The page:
No VAT recovery if goods or services are not actually supplied
In a recent decision in respect of two joined cases (C-459/7 SGI & C-460/17 Valériane), the CJEU has stated that VAT related to activities which have not actually been carried out is not recoverable.
SGI and Valériane are two companies located in La Réunion, a French overseas territory, whose VAT rules mirror EU VAT. Both companies’ activities consisted of buying goods which would then be leased to other businesses.
During a tax audit, the tax authority considered that SGI and Valériane had recovered VAT related to goods which had not actually been physically delivered and, as a result, denied the right to recover VAT incurred in relation to these transactions.
The companies each challenged the tax authorities’ position by claiming they had acted in good faith, i.e. that in absence of any indication of fraud, they were not required to prove that the transactions had actually taken place in order to justify recovery. As a consequence, they claimed that they should be allowed to recover VAT on these operations.
The CJEU, in rejecting the taxpayer’s arguments, has ruled that VAT recovery is fundamental to the supply in question having taken place (of goods or services), that the authority is justified in refusing recovery in this case, even though there was no evidence of fraudulent intent.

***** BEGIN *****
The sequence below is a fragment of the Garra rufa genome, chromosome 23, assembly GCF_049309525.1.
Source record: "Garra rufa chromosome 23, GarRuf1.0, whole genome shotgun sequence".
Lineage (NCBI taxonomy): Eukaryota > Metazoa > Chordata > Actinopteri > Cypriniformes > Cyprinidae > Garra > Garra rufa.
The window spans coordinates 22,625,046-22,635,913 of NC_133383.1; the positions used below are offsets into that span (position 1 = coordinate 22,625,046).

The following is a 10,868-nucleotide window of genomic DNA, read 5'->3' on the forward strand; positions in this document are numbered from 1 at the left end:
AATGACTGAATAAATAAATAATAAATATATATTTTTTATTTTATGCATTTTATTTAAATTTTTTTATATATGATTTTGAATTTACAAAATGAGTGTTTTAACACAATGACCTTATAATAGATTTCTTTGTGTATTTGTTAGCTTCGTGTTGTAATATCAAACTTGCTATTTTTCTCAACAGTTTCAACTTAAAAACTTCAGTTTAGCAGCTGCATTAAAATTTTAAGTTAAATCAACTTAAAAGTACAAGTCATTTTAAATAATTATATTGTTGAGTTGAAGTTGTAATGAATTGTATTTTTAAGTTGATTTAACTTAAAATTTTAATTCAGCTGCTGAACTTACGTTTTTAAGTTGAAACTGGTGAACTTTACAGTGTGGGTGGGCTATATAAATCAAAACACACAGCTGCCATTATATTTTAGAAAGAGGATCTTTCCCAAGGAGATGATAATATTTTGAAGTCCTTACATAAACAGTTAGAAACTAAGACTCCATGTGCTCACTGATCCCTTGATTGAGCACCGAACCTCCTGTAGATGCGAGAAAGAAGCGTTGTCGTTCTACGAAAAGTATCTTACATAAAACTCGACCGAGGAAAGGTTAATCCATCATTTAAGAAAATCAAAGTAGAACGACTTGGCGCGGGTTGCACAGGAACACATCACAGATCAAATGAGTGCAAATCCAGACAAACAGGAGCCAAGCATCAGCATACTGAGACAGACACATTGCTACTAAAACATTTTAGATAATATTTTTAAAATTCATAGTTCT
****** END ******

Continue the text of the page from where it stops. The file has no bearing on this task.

What this means
Firstly, on an administrative point, the CJEU has confirmed its jurisdiction in respect of VAT issues which arise in EU countries’ overseas territories outside the EU (where VAT has been implemented by national law following the same rules as those applicable in the EU)
In respect of the principles in this particular case, care must be taken to ensure that the supplies in question have actually taken place, and that VAT is properly due on it in order for VAT to be considered for recovery. If, for any reason (which maybe unconnected with fraudulent behaviour) the supply does not take place then VAT recovery is unlikely to be possible. Secondly, the sole fact that an operation has not been actually realized forbids the taxpayer.
Receipt of property rental rent from a subsidiary can be regarded as active management by s holding company
The CJEU stated, in Marles Participation, that a holding company is considered as exercising active management and control in its subsidiary’s management when it rents real estate to the subsidiary, thereby resulting in recovery of VAT on overhead expenses.
Marles Participation is a holding company which owns building leased (with an option to charge VAT on the rents) to one of its subsidiaries, but provides no other services to its subsidiaries.